Harry Shearer interviewed Maria Garzino, the whistle-blower who first pointed out how flawed the M.W.I. pumps were. I listened to the show and took notes and just wanted to share a few random observations. You can listen to the interview for yourself here (Sunday Sept. 13th Show).
Ms. Garzino did give a few conflicting statements over the course of the interview, but not an unreasonable amount, given it was a 30 minute interview on a technical subject.
* An error on the ACOE pump support structure drawings caused the pumps to be installed with 2' less of NPSH(a) than the pump impellers were trimmed to. Ms. Garzino thought it was not an unusual error, given the complexities of the project. It took a while to correct, but it eventually was fixed.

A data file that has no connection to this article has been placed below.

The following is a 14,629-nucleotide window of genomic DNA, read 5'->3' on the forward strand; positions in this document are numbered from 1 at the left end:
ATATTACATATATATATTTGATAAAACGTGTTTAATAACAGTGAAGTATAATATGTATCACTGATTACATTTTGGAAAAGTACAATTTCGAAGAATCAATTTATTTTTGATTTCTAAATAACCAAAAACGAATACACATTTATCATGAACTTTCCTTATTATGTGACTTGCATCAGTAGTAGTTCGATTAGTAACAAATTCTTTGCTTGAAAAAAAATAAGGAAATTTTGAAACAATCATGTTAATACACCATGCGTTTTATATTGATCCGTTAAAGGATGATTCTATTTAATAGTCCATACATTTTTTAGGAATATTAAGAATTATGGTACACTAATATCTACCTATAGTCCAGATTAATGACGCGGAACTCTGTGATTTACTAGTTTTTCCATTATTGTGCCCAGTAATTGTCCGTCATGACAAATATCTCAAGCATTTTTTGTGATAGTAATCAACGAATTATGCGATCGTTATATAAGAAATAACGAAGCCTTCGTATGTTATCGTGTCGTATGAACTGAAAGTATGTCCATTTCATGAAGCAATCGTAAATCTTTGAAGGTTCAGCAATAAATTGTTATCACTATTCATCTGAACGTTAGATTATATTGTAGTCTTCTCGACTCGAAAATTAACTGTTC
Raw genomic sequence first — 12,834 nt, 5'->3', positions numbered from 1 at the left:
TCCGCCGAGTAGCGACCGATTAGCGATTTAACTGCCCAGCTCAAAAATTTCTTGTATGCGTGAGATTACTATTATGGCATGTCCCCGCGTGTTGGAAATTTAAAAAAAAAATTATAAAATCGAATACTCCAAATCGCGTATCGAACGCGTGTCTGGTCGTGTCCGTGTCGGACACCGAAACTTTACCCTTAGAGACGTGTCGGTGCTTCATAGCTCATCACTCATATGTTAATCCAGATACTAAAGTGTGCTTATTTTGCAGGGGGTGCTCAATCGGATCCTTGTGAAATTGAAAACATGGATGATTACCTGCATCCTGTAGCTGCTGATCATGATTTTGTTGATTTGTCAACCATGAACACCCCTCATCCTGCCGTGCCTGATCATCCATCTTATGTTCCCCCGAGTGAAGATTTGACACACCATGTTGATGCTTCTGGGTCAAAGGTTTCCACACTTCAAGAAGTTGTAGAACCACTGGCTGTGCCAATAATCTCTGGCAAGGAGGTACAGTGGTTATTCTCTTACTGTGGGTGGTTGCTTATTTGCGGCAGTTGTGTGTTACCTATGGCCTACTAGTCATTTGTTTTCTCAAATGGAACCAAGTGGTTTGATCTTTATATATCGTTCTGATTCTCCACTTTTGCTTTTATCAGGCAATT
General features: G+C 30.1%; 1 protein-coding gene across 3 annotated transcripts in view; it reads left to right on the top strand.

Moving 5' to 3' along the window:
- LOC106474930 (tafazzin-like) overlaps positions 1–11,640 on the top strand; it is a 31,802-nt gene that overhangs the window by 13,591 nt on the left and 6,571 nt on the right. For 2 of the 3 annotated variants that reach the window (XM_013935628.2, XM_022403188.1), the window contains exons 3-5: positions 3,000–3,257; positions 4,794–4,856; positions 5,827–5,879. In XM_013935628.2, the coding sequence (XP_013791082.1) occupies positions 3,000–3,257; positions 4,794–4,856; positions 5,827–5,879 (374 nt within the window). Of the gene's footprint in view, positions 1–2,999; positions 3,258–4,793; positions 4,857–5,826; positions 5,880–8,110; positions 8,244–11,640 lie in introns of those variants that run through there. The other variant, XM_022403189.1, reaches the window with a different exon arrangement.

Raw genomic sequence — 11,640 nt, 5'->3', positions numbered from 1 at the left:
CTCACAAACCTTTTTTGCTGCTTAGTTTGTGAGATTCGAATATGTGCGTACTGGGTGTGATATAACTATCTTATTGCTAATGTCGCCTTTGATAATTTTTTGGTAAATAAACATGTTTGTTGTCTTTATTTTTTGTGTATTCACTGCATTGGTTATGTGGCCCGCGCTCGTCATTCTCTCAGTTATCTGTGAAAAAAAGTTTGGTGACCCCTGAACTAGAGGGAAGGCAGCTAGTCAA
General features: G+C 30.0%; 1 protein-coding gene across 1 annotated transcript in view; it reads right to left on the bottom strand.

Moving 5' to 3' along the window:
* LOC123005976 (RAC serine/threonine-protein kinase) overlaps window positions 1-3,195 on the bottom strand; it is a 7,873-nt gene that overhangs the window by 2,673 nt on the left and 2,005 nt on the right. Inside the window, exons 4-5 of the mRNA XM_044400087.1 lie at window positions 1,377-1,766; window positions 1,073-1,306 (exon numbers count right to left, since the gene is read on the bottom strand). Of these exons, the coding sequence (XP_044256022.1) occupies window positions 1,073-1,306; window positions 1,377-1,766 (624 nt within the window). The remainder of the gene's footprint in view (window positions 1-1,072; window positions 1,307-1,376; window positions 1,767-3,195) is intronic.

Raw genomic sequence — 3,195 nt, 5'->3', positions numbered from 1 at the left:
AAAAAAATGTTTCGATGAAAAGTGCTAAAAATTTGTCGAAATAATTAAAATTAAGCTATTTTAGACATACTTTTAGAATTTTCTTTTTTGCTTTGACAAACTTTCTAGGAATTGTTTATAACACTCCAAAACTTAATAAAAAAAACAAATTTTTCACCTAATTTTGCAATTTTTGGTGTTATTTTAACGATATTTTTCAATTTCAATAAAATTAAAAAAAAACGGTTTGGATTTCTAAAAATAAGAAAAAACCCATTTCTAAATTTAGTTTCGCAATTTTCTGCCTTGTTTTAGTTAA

* The "battle test" that the ACOE is so proud of for the M.W.I. wasn't much of test at all. SCADA data shows that the M.W.I. pumps were only run once the heavy lifting was done by the direct drive pumps. For background, all major industrial equipment is controlled by Programmable Logic Controllers (PLC's). These primitive, reliable computers communicate to each other through several different protocols, one of which is SCADA. It's still a little hard to get definitive evidence, but it seems to be backed up by the runtime reports at the back of the Parsons Report (Table 3-10, etc.).